Please use this identifier to cite or link to this item: https://scholarbank.nus.edu.sg/handle/10635/106839
Title: Lipid and fatty acid utilization in adult Penaeus monodon fed diets supplemented with various oils
Authors: Merican, Z.O.
Shim, K.F. 
Issue Date: 30-Jun-1994
Citation: Merican, Z.O.,Shim, K.F. (1994-06-30). Lipid and fatty acid utilization in adult Penaeus monodon fed diets supplemented with various oils. Aquaculture 123 (3-4) : 335-347. ScholarBank@NUS Repository.
Abstract: The absorption of certain lipids from ten types of oils supplemented into test diets was investigated with adult Penaeus monodon. Oils used were crude sardine, squid, cod liver, fish, tuna, soya and palm oils as well as refined squid, epa and corn oils. Chromic oxide was used as the inert marker for the assessment of apparent digestibility of individual fatty acids. Major proportions of free fatty acids in faeces indicated total and partial hydrolysis of dietary triacylglycerols for the different oil types. The apparent digestibility of individual fatty acids ranged from 63 to 100% and was shown to be dependent on the oil source. Digestibilities of saturated fatty acids decreased with increasing chain length ranging from 95% for 14:0 to 66% for 18:0, while the digestibility of monoenes increased with increasing chain length. Linolenic and linoleic acids were equally well digested, particularly from diets with soya and corn oils. With the exception of fish oil, polyunsaturated fatty acids were selectively well digested. Generally, the varying utilization of diets with crude or refined animal and plant oils suggests that the nutritive value of oils as dietary lipids in related to the content of free fatty acids and the composition of saturated fatty acids and long-chain unsaturated fatty acids. Possible effects of component fatty acids on the digestibility of individual fatty acids are discussed. © 1994.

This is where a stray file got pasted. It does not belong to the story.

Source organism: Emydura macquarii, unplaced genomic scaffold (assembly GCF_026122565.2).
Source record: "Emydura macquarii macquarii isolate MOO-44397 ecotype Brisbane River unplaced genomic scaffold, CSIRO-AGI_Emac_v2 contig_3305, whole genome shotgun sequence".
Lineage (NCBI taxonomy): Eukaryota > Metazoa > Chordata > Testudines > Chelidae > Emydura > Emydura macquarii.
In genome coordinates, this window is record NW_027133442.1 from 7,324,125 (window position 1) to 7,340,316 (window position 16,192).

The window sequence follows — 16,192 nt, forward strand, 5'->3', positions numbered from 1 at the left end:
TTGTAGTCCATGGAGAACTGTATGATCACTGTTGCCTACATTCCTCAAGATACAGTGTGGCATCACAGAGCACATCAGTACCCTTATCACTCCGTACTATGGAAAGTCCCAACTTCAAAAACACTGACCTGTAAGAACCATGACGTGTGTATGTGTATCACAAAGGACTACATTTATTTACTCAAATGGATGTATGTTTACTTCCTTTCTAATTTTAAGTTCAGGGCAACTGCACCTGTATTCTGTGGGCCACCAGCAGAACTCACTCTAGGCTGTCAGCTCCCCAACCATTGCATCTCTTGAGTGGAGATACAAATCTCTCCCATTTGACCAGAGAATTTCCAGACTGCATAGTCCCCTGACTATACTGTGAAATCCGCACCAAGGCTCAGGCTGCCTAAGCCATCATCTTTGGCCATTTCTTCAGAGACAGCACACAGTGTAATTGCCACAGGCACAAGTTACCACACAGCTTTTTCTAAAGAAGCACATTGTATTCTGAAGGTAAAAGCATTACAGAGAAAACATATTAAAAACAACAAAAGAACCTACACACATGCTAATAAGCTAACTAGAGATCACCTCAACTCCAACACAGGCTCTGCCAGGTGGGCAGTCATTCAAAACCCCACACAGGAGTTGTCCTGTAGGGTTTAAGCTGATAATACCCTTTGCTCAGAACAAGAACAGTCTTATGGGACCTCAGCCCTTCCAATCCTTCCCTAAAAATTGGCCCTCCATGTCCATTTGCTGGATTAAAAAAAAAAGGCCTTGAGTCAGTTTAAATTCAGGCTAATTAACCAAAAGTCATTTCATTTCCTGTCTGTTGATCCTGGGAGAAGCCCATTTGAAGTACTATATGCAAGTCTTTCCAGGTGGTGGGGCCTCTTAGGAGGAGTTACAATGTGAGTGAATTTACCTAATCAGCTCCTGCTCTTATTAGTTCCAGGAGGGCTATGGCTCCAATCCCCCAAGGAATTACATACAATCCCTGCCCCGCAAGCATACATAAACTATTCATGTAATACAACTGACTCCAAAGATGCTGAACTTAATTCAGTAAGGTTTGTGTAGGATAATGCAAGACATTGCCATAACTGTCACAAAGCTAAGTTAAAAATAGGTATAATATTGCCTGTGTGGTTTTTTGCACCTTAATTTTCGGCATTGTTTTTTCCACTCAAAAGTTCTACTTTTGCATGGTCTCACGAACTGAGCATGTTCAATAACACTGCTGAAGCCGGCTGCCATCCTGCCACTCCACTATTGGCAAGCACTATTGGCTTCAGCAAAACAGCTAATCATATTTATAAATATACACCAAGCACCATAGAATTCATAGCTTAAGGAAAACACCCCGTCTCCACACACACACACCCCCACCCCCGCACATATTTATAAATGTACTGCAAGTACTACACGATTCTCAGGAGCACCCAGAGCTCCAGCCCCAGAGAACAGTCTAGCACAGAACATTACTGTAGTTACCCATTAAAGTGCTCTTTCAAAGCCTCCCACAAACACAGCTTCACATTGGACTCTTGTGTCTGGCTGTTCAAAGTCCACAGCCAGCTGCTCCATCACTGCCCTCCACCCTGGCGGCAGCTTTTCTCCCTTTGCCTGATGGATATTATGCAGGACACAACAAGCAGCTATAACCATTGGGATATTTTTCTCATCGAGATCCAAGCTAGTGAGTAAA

Source Title: Aquaculture
URI: http://scholarbank.nus.edu.sg/handle/10635/106839
ISSN: 00448486
Appears in Collections:Staff Publications

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